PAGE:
Here are a few examples of how you can edit a sentence to make every word work:

  • Take out wordy phrases
    • OK: "It was the very best experience of my whole life."
    • Better: "It was the best experience of my life."
    • Best: "The trip was transformational."
  • Use the active voice
    • Passive: "Geology would be my preferred major."
    • Active: "I plan to major in geology."
  • Replace "is" and "was" with more descriptive verbs
    • With "is": "Researching cancer treatments is my ultimate career goal."
    • Without "is": "I plan to pursue a career in cancer research."

 

#4: Don't Wait Until the Last Minute

The USC supplement is short, so it's tempting to tackle it at the end of the application process. Don't! Writing short responses is harder than it looks, so give yourself plenty of time.

 

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The First USC Essay

For your first response, you'll answer one of three prompts. Keep in mind that no prompt is better than the other, so go with the question that works best for you.

We'll talk about each question in-depth, but here are some tips for choosing the best prompt for you:

  • Pick a question that lets you show a different side of yourself that you haven't shared yet
  • Choose a topic that allows you to tell a story (remember: paint a picture with your words)
  • Avoid prompts that repeat what you've already said in your Common App

The last point is particularly important since one of the writing questions on the Common App asks you to discuss a time you questioned a belief or idea. It's basically the same question as the first option below, so if you chose this prompt for your Common App, go with a different option for your USC writing supplement.

 

How to Answer USC Essay Option 1

"USC believes that one learns best when interacting with people of different backgrounds, experiences and perspectives. Tell us about a time you were exposed to a new idea or when your beliefs were challenged by another point of view. Please discuss the significance of the experience and its effect on you."

 

What Is This Question Asking You to Do?

This is a question about diversity. As stated on the official website, USC looks for students who are "interested in the world, in other peoples and cultures, and enjoy examining important issues from a global perspective." Your response should embrace USC's core values by demonstrating your ability to participate in a diverse community.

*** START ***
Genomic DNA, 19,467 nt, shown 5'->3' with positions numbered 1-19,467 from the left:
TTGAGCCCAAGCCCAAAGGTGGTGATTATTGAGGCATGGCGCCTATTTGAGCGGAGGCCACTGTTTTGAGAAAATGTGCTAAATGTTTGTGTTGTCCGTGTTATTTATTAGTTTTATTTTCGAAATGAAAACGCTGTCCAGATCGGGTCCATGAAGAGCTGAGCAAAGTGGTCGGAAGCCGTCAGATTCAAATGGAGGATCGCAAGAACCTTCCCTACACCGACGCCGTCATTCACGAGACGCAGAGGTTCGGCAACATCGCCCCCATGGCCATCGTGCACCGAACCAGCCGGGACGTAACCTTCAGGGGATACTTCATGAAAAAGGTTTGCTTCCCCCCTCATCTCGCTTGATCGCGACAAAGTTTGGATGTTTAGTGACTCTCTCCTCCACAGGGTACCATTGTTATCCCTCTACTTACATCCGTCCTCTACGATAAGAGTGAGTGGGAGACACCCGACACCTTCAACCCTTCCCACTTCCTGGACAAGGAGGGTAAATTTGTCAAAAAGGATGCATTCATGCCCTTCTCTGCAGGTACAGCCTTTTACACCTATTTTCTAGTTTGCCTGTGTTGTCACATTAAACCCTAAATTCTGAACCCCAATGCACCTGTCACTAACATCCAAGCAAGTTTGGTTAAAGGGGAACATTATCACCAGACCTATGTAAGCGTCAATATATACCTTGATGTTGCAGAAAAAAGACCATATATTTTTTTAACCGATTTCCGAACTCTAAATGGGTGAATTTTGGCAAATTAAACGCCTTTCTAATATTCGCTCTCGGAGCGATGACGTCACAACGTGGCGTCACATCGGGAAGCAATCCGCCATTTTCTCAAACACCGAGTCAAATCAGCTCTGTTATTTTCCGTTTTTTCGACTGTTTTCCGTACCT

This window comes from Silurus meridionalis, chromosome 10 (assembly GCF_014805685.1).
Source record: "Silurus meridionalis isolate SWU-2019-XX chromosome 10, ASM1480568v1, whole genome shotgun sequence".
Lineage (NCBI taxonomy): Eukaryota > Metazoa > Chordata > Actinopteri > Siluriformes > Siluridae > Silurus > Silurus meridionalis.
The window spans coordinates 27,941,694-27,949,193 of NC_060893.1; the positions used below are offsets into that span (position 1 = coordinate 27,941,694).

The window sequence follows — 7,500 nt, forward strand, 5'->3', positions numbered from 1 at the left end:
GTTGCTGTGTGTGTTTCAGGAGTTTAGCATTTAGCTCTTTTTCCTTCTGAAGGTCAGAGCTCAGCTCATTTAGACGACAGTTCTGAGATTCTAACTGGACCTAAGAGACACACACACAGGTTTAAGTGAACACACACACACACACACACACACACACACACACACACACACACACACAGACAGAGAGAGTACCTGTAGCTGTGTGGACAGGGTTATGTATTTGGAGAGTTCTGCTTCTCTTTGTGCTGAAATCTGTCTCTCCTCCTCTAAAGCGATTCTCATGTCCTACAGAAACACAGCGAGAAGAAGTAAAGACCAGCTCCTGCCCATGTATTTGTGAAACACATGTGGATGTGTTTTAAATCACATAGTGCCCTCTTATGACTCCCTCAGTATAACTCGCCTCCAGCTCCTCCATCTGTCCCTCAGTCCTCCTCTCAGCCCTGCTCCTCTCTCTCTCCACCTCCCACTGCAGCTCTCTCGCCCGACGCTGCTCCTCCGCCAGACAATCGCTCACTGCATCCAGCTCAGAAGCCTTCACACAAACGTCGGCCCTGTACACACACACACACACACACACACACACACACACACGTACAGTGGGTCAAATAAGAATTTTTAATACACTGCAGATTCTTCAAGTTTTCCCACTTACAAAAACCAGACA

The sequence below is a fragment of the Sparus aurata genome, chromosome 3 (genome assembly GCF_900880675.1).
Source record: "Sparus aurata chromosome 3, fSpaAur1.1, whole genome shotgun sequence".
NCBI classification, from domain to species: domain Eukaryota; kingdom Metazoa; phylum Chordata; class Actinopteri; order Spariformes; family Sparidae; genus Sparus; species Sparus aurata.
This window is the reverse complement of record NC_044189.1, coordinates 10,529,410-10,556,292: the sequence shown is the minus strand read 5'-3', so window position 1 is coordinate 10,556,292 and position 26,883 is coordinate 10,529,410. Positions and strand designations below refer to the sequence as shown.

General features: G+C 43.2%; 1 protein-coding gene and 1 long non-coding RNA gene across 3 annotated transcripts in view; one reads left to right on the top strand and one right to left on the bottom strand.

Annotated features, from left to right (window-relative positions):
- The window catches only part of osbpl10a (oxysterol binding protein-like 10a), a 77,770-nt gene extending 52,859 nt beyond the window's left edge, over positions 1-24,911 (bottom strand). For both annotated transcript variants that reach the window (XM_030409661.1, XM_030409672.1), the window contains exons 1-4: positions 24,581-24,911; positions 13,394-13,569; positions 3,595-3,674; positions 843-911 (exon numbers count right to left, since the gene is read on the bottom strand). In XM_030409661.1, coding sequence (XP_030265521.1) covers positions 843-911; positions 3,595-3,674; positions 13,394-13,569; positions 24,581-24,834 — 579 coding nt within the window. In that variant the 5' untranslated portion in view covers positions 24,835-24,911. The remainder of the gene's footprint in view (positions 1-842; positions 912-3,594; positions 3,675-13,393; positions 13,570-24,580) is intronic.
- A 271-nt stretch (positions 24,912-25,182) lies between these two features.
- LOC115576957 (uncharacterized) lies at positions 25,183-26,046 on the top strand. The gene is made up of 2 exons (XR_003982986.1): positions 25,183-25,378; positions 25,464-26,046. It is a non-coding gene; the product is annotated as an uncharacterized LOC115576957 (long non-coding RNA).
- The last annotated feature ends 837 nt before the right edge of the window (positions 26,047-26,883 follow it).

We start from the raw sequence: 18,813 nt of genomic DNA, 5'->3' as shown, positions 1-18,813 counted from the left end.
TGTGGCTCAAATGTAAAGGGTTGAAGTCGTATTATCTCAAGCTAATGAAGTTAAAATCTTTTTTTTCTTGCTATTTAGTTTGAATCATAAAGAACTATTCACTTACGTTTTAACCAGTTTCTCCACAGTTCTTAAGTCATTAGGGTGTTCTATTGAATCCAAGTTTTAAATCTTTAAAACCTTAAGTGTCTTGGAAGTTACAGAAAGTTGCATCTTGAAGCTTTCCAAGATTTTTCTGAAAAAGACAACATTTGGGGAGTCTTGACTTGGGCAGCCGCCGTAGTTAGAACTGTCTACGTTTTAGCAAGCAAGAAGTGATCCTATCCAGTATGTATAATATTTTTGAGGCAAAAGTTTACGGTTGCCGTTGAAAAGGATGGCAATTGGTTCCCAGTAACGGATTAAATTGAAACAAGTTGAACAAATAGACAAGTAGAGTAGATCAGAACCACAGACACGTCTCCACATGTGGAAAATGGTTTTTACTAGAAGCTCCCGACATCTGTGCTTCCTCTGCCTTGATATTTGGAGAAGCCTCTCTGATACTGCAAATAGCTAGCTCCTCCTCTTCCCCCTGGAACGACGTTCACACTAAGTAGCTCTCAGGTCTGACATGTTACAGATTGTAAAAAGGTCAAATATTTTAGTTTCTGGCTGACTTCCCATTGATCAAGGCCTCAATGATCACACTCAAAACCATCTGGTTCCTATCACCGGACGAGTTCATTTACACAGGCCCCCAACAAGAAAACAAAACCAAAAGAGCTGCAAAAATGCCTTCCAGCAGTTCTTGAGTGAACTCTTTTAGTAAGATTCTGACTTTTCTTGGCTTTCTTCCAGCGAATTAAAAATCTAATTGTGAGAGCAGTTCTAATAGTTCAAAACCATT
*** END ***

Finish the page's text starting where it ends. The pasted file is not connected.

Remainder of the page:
To do this, you should talk about a time you were challenged, not about a time you challenged someone else. This is a tricky but important distinction. Make sure you pick a story where you had to reconsider an idea because of someone else's opinions.

 

How Do You Answer the Question?

  • Tell a story with a central conflict, a climax, and a resolution. Think of a particular moment where someone questioned your beliefs. How did it begin? What did the other person say? How did you react? How did you change?
  • Demonstrate a solid understanding of diversity. Merriam-Webster defines diversity as "the condition of having or being composed of differing elements, especially the inclusion of different types of people (such as people of different races or cultures) in a group or organization." As you can see from this definition, diversity is about more than race—it also encompasses differences in things like class, culture, gender, nationality, religion, politics, and physical ability.
  • Talk about how your experience changed you. A good way to do this is to pretend this moment is a scene in a TV show that you're directing. How would you describe the event to the actors? What emotions would you ask the actors to portray? Use those details to tell a more complete story.
  • Keep it positive. USC wants students who embrace diversity, so focus on the positives of your experience.

Now that you have an idea of what the prompt is asking you to do, here are a few examples to help get you started:

  • You were trying to help a wheelchair user cross the street without asking them if they needed assistance. They explained that using a mobility device doesn't mean that they need help, and they challenged your ideas about disability. Since then, you've worked hard to become an ally for people with disabilities.